“Nothing so defiles Christianity and gives the enemies of truth such occasion to blaspheme as jealousy and party-spirit among Christians. Wherever there is real grace, we should be ready and willing to acknowledge it, even though it may be outside our own pale. We should strive to say with the apostle, ‘If Christ be preached, I rejoice, yes! and will rejoice’ (Philippians 1:18). If good is done, we are to be thankful, though it even may not be done in what we think the best way. If souls are saved, we ought to be glad, whatever be the means that God may think fit to employ.”
“Well may we be told to pray for the coming of God’s kingdom! Well may we be told to long for the Second Advent of Jesus Christ! Then, and not until then, shall there be no more curse on the earth, no more suffering, no more sorrow, and no more sin. Tears shall be wiped from the faces of all who love Christ’s appearing, when their Master returns. Weakness and infirmity shall all pass away. Hope deferred shall no longer make hearts sick. There will be no chronic invalids and incurable cases when Christ has renewed this earth.”
“The ‘Scriptures’ of which our Lord speaks are of course the Old Testament. And His words show the important truth which too many are apt to overlook, that every part of our Bibles is meant to teach us about Christ. Christ is not merely in the Gospels and Epistles. Christ is to be found directly and indirectly in the Law, the Psalms, and the Prophets. In the promises to Adam, Abraham, Moses, and David; in the types and emblems of the ceremonial law; in the predictions of Isaiah and the other prophets—Jesus, the Messiah, is everywhere to be found in the Old Testament. How is it that men see these things so little? The answer is plain: they do not ‘search the Scriptures.’ They do not dig into that wondrous mine of wisdom and knowledge, and seek to become acquainted with its contents. Simple, regular reading of our Bibles is the grand secret of establishment in the faith. Ignorance of the Scriptures is the root of all error.”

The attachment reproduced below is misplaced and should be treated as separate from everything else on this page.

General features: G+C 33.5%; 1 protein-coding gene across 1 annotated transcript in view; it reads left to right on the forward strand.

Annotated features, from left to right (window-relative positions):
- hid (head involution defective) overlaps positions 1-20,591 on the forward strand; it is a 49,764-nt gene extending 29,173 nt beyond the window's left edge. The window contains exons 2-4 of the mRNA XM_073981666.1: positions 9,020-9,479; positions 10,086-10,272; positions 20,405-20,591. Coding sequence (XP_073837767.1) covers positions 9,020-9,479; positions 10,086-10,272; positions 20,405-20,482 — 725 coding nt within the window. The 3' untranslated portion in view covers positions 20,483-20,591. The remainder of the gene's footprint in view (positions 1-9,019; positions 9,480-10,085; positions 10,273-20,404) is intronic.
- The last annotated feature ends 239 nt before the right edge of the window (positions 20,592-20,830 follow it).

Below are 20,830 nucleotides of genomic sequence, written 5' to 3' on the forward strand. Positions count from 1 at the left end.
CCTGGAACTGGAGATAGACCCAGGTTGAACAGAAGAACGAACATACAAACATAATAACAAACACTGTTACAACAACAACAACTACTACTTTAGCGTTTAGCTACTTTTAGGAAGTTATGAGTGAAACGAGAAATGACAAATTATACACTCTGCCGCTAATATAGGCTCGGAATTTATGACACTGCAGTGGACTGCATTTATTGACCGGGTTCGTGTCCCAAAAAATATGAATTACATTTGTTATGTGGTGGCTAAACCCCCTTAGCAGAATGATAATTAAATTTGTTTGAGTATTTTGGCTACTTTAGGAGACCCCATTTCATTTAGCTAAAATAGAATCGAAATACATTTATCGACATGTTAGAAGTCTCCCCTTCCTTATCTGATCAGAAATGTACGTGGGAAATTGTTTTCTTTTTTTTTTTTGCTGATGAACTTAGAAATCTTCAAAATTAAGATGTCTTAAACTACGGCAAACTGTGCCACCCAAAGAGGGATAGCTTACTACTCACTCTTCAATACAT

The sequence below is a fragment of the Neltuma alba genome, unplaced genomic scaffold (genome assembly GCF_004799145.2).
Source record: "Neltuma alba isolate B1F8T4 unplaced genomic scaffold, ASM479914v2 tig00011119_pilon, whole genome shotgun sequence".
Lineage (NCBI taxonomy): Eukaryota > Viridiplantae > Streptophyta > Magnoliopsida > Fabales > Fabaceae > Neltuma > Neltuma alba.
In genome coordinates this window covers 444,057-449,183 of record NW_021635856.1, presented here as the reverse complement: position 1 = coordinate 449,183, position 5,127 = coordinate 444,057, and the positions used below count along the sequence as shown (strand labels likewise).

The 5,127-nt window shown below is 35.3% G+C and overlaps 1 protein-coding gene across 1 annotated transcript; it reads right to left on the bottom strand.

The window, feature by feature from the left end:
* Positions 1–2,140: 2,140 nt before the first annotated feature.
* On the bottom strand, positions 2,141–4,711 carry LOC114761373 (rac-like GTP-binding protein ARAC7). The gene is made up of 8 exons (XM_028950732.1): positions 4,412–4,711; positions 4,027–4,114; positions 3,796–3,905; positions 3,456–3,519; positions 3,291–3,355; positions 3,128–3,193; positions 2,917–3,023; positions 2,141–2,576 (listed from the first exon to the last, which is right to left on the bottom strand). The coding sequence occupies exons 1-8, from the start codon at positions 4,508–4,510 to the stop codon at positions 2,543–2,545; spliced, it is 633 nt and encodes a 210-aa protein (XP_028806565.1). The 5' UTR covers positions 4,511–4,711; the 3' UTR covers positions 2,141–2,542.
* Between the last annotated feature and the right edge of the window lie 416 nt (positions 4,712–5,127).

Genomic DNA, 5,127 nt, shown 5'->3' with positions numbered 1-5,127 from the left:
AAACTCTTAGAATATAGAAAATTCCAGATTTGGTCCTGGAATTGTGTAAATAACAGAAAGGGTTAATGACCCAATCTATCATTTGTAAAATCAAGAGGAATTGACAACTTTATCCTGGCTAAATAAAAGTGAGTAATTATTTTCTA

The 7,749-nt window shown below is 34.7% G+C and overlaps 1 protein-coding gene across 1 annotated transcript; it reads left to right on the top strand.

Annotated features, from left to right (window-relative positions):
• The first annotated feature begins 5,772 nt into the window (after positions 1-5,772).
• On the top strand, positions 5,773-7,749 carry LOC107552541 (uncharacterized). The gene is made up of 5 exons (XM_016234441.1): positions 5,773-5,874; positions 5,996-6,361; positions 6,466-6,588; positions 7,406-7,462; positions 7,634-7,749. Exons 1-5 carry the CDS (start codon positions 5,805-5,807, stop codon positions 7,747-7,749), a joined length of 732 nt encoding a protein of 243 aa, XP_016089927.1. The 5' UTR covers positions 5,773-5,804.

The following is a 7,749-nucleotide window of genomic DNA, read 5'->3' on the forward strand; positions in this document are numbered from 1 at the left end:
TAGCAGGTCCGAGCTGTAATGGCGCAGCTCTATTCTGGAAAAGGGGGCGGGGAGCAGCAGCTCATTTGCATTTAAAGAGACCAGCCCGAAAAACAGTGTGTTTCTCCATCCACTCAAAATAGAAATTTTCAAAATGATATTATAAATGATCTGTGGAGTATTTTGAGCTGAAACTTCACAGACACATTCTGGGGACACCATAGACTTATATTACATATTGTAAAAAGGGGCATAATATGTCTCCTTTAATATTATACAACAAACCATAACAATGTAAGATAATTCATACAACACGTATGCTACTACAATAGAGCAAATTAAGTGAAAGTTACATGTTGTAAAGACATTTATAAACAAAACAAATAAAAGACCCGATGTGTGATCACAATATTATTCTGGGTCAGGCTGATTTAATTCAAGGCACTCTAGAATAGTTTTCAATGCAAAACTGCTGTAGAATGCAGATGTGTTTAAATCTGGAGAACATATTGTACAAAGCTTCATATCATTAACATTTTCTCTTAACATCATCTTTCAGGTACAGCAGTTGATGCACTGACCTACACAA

“Trial, we must distinctly understand, is part of the diet which all true Christians must expect. It is one of the means by which their grace is proved and by which they find out what there is in themselves. Winter as well as summer—cold as well as heat—clouds as well as sunshine—are all necessary to bring the fruit of the Spirit to ripeness and maturity.”
“Well would it be for men if they would act upon the truth they know. Instead of saying, as some do, ‘I must first know everything clearly and then I will act,’ we should say, ‘I will diligently use such knowledge as I possess and believe that in the using fresh knowledge will be given to me.’ How many mysteries this simple plan would solve! How many hard things would soon become plain if men would honestly live up to their light and ‘follow on to know the Lord’ (Hosea 6:3). … The plain things in religion are undeniably very many. Let a man honestly attend to them and he shall be taught the deep things of God.”
“Happy is he who never stifles his conscience, but strives to keep it tender! Still happier is he who prays to have it enlightened by the Holy Spirit and sprinkled with Christ’s blood.”
“Let us resist procrastination as we would resist the devil. Whatever our hand finds to do, let us do it with our might. ‘The night comes when no man can work.’”